“She was never told that she couldn’t vote, and she voted in good faith,” her attorney said.
A woman was sentenced Wednesday in Fort Worth, Texas, to five years in prison for voting illegally in the 2016 presidential election while she was on supervised release from a fraud conviction.
Crystal Mason, 43, a mother of two, was released from prison after serving almost three years for a tax fraud conviction in 2011, the Star-Telegram reported. She waived her right to a jury trial and had her sentence assessed instead, which state District Judge Ruben Gonzalez decided.
In court, Mason said she voted at the urging of her mother, who insisted, and had never been told she was not allowed to vote. When she went to vote, her name was not on the voter roll, but an election worker walked her through how to vote provisionally after signing an affidavit, she said.
Gonzalez asked during testimony why Mason didn’t read the affidavit, which has a list of requirements to vote, including that the voter is not a felon or has served their full sentence, the Dallas News reported. Mason said she did not read it closely because an official was helping her.
Mason told the judge about getting to watch her daughter graduate when she was released from prison and that she now wants to see her son graduate, adding that she would never have voted if she knew it would jeopardize that.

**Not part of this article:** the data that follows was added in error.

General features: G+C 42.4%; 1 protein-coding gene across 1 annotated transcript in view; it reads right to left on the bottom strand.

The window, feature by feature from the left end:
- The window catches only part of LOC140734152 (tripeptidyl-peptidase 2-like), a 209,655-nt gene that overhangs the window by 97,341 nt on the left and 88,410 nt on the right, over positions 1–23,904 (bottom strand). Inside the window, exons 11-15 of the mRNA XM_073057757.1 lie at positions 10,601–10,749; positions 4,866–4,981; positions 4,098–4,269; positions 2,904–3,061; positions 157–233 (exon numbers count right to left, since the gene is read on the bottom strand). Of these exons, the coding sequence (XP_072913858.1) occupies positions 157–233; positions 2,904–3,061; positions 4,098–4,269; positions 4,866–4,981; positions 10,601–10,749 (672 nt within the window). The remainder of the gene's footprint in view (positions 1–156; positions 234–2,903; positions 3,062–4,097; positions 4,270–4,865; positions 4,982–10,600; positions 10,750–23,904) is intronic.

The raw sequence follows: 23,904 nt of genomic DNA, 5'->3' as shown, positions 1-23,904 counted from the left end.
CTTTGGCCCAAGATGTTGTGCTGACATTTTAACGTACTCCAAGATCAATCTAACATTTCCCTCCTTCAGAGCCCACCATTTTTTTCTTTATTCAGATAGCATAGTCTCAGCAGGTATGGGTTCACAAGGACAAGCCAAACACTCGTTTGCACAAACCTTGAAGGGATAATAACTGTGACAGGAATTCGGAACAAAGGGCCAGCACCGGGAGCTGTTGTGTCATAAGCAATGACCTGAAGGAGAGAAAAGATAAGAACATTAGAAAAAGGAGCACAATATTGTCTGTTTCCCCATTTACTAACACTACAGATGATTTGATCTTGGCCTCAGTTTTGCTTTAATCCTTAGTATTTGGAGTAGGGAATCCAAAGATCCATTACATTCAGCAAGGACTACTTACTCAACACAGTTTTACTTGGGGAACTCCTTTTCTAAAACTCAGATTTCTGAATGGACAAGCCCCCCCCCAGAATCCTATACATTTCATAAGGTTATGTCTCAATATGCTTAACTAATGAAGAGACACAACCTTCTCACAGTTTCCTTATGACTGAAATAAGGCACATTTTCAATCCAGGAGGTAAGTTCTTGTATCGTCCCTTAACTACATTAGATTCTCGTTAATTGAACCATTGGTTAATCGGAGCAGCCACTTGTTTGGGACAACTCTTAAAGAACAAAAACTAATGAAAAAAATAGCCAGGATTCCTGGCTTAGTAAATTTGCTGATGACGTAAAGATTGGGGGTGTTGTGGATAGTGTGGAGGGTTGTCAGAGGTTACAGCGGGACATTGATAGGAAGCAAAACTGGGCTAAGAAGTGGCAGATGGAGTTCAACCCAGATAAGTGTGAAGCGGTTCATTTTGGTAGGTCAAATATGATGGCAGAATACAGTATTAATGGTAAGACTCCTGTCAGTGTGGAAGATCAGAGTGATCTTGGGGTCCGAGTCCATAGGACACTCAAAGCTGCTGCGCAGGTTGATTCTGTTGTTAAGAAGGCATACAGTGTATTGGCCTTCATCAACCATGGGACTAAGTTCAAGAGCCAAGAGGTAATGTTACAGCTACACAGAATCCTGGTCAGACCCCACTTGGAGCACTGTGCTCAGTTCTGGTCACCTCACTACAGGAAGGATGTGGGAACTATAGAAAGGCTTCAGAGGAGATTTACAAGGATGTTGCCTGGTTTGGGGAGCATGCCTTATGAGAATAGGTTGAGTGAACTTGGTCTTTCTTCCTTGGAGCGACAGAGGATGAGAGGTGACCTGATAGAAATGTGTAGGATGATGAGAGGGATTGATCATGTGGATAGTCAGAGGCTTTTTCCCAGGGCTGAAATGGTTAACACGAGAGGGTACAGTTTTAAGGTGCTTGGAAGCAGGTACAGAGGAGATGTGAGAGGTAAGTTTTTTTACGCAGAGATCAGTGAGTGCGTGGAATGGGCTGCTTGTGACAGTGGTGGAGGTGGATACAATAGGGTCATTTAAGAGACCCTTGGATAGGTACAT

The mother of two also said she had served her time for tax fraud and “would never do that again.”
Mason was sentenced in 2011 after pleading guilty to fraud that stemmed from a tax-preparation business she had with her now ex-husband. The couple submitted inflated tax refunds to the Internal Revenue Service, and she was ordered to pay $4.2 million in restitution as part of her plea agreement, the Star-Telegram reported.
The judge had the option to sentence Mason to between two and 20 years in prison or probation for illegally voting.
J. Warren St. John, Mason’s defense attorney, said he had filed an appeal following the sentencing. BuzzFeed News has reached out to the defense attorney and prosecutor’s office for more information.
“She was never told that she couldn’t vote, and she voted in good faith,” St. John told the Star-Telegram after sentencing. “Why would she risk going back to prison for something that is not going to change her life?”